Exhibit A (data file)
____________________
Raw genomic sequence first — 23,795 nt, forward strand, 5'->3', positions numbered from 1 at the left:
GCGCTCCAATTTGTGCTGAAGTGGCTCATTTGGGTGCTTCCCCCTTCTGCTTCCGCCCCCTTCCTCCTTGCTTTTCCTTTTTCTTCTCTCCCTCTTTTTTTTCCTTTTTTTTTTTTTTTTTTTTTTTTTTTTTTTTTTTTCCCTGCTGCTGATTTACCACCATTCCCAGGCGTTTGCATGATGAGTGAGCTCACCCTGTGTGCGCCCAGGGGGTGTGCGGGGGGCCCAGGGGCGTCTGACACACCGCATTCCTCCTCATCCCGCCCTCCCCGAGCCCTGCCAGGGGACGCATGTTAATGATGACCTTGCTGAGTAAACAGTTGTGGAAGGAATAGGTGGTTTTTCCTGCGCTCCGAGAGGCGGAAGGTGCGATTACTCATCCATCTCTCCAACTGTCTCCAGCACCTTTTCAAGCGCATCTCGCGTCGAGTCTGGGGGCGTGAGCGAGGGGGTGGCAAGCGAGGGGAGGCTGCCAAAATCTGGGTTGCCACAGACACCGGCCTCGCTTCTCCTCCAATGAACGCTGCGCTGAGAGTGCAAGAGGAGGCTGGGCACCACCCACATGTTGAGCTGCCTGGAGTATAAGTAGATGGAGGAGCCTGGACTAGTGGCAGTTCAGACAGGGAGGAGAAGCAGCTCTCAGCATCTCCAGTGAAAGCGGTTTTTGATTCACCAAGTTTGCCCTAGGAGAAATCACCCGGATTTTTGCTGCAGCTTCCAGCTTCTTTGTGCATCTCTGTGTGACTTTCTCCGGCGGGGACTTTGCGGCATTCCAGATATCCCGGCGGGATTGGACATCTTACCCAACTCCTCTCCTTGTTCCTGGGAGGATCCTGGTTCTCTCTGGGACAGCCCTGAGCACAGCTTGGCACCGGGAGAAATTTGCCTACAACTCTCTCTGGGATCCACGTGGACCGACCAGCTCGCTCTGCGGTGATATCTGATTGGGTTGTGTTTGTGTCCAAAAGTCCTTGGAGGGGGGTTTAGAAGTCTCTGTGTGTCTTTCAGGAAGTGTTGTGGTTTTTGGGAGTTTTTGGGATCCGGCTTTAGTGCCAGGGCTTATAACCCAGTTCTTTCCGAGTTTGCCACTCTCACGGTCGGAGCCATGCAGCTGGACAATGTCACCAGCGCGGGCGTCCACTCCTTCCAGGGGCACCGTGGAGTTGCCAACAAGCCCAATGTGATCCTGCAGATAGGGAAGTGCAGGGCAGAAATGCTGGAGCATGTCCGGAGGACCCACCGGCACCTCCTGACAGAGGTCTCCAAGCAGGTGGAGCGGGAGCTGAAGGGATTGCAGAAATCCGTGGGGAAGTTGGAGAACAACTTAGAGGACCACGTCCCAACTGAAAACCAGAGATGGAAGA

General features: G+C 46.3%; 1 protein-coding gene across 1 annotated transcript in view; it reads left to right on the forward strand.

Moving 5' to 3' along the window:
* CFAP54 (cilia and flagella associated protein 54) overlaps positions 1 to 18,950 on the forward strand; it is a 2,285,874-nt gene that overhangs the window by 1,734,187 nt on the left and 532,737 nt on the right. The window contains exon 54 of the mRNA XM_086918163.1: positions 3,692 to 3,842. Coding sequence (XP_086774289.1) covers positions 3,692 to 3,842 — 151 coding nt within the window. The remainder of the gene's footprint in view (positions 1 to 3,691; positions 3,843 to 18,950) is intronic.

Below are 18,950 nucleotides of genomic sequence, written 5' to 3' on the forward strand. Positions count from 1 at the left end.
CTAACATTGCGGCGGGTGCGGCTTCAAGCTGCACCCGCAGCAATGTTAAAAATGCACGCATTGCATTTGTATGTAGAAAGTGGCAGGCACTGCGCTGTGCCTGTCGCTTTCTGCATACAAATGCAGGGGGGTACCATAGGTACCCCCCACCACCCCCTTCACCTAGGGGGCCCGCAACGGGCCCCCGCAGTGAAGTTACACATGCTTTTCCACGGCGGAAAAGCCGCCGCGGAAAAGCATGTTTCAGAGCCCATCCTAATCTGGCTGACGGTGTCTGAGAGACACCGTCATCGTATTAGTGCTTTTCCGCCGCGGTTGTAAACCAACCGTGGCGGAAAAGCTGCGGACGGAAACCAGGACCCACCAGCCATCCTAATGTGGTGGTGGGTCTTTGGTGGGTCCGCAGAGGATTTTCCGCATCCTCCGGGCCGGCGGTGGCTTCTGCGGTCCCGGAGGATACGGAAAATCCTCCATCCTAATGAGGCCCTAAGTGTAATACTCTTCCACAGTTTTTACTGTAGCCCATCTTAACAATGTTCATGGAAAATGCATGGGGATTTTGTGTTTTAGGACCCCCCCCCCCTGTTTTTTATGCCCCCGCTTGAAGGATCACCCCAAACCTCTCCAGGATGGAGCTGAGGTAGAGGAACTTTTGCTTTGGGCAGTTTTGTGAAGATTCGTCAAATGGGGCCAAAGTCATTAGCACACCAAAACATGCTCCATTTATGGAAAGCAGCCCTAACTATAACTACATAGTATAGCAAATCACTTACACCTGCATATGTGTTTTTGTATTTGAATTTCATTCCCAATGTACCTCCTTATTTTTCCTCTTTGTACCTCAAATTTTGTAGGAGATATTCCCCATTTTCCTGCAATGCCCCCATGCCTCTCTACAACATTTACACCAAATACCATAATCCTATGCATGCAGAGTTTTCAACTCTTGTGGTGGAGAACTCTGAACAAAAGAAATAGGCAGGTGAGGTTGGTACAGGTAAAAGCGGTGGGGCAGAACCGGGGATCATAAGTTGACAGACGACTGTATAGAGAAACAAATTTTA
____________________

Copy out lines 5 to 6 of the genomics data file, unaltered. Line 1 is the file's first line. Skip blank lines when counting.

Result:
* CFAP54 (cilia and flagella associated protein 54) overlaps positions 1 to 18,950 on the forward strand; it is a 2,285,874-nt gene that overhangs the window by 1,734,187 nt on the left and 532,737 nt on the right. The window contains exon 54 of the mRNA XM_086918163.1: positions 3,692 to 3,842. Coding sequence (XP_086774289.1) covers positions 3,692 to 3,842 — 151 coding nt within the window. The remainder of the gene's footprint in view (positions 1 to 3,691; positions 3,843 to 18,950) is intronic.

Below are 18,950 nucleotides of genomic sequence, written 5' to 3' on the forward strand. Positions count from 1 at the left end.